Guerin Sportivo’s articles and polls, therefore, are taken more seriously than most as an accurate indicator of trends in the game.
The latest poll will be particularly well received in Rio de Janeiro. According to the magazine, Brazil is the overwhelming favorite to win the World Cup. No fewer than 52 of 100 sportswriters surveyed chose the Brazilians as winners, 27 chose Italy and 11 selected Germany.
The rest of the votes were split among several countries.
After losses against France and Germany, Italy managed to get back on a winning track when it defeated Finland, 2-0, in Rome on goals by Giuseppe Signori and his Lazio teammate Pierluigi Casiraghi.
The Italians were never likely to be troubled by the Finns, who have not beaten them in 82 years. Look for Signori to have an impact in the World Cup. He has been the top goal scorer in the Italian League each of the past two seasons.
Gullit isn’t coming to America, but Roger Milla is.
Milla, the star of Cameroon’s surprisingly successful 1990 team in Italy, was included Monday on Cameroon’s World Cup ’94 squad.
At 42, he will easily be the oldest player in the tournament. He scored four goals in Italia ’90 to lead the Indomitable Lions into the quarterfinals.
FIFA will add 14 national federations to its ranks at its congress in Chicago in June. The additions will bring FIFA’s membership to 191 nations.
The 14 newcomers include seven former Soviet republics--Azerbaijan, Kazakhstan, Kyrgystan, Moldova, Tajikistan, Turkmenistan and Uzbekistan--as well as Djibouti, Dominica, the Cook Islands, Tonga and the former Yugoslav republic of Macedonia.
The Czech Republic and Slovakia, formerly a single member as Czechoslovakia, will be granted separate affiliations to FIFA.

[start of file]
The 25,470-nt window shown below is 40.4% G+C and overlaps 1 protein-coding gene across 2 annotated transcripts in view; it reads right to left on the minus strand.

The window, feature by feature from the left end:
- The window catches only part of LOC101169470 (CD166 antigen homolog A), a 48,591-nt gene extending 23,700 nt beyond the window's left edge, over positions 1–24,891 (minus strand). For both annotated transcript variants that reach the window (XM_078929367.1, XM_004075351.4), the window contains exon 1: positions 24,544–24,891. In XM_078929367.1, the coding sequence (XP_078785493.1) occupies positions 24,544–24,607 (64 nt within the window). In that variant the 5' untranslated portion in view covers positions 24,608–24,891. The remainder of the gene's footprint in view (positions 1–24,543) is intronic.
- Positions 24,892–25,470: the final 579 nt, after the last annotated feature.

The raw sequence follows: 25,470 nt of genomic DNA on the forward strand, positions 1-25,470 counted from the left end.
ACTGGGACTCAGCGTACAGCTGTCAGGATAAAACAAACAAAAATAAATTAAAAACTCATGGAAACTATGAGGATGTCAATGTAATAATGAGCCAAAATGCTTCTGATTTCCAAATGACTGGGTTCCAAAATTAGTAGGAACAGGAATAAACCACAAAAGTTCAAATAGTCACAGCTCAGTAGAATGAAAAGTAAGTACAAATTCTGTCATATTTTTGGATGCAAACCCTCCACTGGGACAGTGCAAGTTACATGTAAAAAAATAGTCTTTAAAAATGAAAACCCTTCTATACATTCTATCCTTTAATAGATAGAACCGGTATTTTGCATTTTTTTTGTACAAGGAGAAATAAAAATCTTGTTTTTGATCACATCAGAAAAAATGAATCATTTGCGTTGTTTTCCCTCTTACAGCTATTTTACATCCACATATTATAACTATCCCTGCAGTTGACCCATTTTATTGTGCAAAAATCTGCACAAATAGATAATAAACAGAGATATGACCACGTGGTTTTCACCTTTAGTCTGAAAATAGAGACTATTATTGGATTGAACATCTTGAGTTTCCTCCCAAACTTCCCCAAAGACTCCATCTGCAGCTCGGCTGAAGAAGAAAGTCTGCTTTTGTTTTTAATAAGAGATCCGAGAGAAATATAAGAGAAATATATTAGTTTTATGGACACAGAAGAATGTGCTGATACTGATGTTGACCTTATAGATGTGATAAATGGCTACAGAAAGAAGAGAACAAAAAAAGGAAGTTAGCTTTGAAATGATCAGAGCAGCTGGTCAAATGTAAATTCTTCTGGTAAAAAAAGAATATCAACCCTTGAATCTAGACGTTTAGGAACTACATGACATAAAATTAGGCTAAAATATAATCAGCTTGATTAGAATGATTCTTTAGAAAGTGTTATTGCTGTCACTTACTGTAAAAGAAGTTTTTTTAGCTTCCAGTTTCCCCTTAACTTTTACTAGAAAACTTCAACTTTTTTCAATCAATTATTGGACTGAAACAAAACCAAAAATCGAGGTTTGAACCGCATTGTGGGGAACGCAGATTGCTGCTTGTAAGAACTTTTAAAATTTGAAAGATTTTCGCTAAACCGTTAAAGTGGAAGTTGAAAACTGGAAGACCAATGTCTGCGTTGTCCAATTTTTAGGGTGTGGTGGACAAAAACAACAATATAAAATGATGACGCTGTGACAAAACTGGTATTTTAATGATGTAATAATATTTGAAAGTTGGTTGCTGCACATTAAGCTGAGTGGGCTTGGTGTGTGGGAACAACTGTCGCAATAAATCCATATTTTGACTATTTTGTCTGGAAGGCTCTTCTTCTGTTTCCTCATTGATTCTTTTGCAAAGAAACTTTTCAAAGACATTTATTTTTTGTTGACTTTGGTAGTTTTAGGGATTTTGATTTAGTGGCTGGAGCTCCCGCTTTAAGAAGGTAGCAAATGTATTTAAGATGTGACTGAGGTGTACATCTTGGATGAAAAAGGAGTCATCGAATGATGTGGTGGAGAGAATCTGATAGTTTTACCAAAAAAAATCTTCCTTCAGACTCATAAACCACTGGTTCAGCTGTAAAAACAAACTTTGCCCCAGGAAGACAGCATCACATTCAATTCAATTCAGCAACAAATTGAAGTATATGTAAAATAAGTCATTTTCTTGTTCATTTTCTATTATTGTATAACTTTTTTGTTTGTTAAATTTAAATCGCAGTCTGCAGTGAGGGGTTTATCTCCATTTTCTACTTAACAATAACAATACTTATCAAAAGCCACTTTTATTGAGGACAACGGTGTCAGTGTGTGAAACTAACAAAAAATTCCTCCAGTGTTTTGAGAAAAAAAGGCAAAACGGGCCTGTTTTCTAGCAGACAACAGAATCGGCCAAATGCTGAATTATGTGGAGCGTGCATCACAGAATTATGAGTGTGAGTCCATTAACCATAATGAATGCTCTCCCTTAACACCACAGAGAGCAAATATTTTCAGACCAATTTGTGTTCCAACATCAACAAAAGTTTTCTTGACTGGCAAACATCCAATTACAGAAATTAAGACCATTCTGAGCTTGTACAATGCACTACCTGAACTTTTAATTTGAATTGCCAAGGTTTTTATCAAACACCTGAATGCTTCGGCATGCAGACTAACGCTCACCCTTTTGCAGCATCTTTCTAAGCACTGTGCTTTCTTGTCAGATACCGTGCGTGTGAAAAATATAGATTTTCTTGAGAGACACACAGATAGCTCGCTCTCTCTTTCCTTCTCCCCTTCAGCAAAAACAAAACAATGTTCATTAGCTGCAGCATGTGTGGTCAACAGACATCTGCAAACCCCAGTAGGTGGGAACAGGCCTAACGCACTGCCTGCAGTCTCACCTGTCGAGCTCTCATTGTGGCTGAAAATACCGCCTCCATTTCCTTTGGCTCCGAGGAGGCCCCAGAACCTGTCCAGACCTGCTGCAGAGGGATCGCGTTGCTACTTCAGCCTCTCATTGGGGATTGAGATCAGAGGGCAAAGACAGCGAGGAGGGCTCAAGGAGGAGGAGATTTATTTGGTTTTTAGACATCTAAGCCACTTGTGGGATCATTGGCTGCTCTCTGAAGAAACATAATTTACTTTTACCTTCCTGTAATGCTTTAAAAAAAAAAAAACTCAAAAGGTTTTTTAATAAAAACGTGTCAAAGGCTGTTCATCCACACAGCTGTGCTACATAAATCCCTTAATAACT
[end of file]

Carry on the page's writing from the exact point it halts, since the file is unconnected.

Colombia’s World Cup defense will need to be better than its World Cup security.
The team lost $30,000 worth of its World Cup uniforms while in transit through Cali. Some of the equipment allegedly already has begun showing up on the shelves in local stores.
Portuguese international midfielder Rui Barros, 28, has left Olympique Marseille in France and signed a four-year contract with his former club, FC Porto in Portugal. . . . Dutch defender Marciano Vink, who was traded from Ajax Amsterdam to Genoa for $2.7 million last year, is negotiating a return to Holland, where he will play for PSV Eindhoven. . . . Eindhoven, a former European champion, also has signed Belgian international striker Luc Nilis, 27, from Anderlecht. . . . Swedish defender Roger Ljung might sit out the World Cup after suffering a concussion and broken cheekbone in a collision with Denmark’s Thomas Helveg during a match in Copenhagen. . . . Ukrainian-born striker Sergei Yuran, who will play for Russia in the World Cup, has left Benfica in Portugal and signed a four-year contract with Arsenal of England. Terms were not disclosed. Earlier, the London club also signed Benfica’s Swedish midfielder, Stefan Schwarz, for $2.64 million.
More than 120,000 turned out in Lisbon’s Stadium of Light to celebrate Benfica’s 30th Portuguese championship. . . . Belgium’s World Cup goalkeeper, Michel Preud’homme, 35, will leave his Belgian club, Mechelen, and join Benfica next season. . . . Marco Antonio Etcheverry, the injured 23-year-old star of the Bolivian national team who has been sidelined for six months, has returned to play for his Chilean club team Colo Colo and still might make Bolivia’s World Cup roster. . . . Former Brazilian World Cup star and national team coach Paolo Roberto Falcao is now coach of the Japanese national team. . . . U.S. midfielder John Harkes missed the opportunity to return to England’s Premier League when his first division team, Derby County, lost to Leicester City in the promotion playoff final on Monday.
Ireland’s coach, Jack Charlton, has been given the Freedom of Dublin by city officials. Previous recipients of the honor include President Kennedy and Nelson Mandela. . . . Diego Maradona visited the Wailing Wall in Jerusalem Monday along with other members of the Argentine national team. . . . Scotland’s Glasgow Rangers lost their bid for an unprecedented second consecutive “triple” of Scottish League championship, Scottish Cup and League Cup victories when they were upset, 1-0, in the Scottish Cup Final by Dundee United. Rangers, who won all three competitions in 1993, had won the League and League Cup again in 1994 but fell at the final hurdle in the Scottish Cup. In a recent edition of this column, it was reported that Rangers had never won a European trophy. In fact, the club won the European Cup Winners’ Cup in 1972.